Making

More people and less things for them to do—that’s the world we live in now. Perhaps Vonnegut was right when he said our purpose on this planet was to fart around. Seems there’s more people farting around than usual. This isn’t a bad thing. Farting around is okay, fun in most instances, but making a living out of farting around is difficult.

 

Used to be we made things. Skyscrapers, rockets, cars, houses, gadgets, widgets, food, physical goods. We still make and sell all those things, but there’s a whole other sphere of intangible products that we make and sell. Nowadays, there’s more people selling things that don’t physically exist, and most people want to sell those kinds of things instead of making the physical things, or farting around. We’ve come to place where we have to ask ourselves: do I want to sell something that is tangible, real—a physical thing—or do I want to sell an idea or package of ideas or basket of digits and rates and services. We’re also at a point in history where these two things—the tangible and intangible products—are merging. For example, most people want music. We don’t need to go out a buy a physical album anymore; we can download it, but we need to download it to something. It’s that something that is the physical object we have to go out and buy. It’s the song we can’t touch, but we can feel it, and if we try hard enough, we might be able to feel the time and energy and soul the artist put into making that song.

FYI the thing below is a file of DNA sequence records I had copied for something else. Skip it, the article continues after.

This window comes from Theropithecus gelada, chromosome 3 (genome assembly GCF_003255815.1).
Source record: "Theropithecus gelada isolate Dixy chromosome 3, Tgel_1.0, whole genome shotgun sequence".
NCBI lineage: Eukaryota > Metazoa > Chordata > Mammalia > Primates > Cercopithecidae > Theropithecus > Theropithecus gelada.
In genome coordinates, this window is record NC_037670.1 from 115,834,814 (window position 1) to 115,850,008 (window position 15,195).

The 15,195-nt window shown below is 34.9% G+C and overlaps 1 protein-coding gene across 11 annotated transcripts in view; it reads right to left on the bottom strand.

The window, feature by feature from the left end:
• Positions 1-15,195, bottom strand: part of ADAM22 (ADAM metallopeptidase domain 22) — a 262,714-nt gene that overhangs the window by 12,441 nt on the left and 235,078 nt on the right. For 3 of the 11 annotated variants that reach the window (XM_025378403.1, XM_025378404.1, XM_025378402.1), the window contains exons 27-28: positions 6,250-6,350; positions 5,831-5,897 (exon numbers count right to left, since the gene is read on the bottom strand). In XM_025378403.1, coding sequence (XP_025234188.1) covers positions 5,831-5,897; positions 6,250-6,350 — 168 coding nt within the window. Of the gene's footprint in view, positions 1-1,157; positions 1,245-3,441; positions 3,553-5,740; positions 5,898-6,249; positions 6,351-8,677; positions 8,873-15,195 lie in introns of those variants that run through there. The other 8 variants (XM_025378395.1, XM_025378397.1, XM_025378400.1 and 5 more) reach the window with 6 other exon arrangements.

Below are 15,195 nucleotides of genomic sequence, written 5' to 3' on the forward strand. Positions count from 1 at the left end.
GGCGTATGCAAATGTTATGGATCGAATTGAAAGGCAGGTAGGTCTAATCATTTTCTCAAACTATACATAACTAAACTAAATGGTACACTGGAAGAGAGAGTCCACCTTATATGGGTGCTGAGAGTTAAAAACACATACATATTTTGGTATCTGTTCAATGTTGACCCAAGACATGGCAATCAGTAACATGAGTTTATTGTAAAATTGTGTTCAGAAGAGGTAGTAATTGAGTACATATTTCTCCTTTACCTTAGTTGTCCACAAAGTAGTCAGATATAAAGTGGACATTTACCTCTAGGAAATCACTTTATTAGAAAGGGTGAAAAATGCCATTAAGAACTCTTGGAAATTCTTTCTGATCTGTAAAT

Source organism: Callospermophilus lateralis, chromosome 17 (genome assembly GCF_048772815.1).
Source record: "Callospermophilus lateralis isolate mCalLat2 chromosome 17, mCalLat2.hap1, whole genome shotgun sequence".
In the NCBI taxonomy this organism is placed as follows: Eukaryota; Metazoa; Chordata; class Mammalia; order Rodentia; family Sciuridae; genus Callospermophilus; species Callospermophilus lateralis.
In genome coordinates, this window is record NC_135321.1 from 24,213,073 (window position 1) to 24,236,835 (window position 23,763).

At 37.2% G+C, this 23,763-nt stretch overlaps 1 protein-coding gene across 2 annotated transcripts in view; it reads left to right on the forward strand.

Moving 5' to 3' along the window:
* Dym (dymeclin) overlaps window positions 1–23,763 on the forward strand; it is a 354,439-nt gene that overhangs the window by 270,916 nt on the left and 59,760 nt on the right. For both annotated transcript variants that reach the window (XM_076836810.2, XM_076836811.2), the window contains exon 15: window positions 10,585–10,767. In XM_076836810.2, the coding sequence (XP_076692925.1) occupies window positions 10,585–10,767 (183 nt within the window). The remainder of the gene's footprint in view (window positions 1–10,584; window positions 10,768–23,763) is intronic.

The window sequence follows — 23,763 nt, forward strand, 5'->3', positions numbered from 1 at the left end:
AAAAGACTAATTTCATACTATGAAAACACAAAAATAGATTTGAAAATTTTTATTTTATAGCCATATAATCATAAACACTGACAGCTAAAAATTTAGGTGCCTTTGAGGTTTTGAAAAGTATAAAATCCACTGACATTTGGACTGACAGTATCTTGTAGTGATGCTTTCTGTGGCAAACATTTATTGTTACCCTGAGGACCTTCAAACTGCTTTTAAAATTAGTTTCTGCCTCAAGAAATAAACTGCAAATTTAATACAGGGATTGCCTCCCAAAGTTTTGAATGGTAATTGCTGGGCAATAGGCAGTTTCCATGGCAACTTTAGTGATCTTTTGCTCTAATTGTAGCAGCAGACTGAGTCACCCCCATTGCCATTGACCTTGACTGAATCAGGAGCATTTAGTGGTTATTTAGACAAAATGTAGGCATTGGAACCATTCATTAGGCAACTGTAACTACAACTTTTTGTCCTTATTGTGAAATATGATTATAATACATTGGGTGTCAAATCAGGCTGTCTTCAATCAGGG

Making. That’s what it’s about. What is it you want to make? And not the amount of money you want to make. That too is intangible. (Does anyone have all their money physically with them? I suppose some do, but for most of us, our money is  a series of digits on a website.) What this current upside down equation of more people and more farting around and less doing is about what there is to make. There’s still a hell of a lot of things to make. We just have to decide what it is we want to make.

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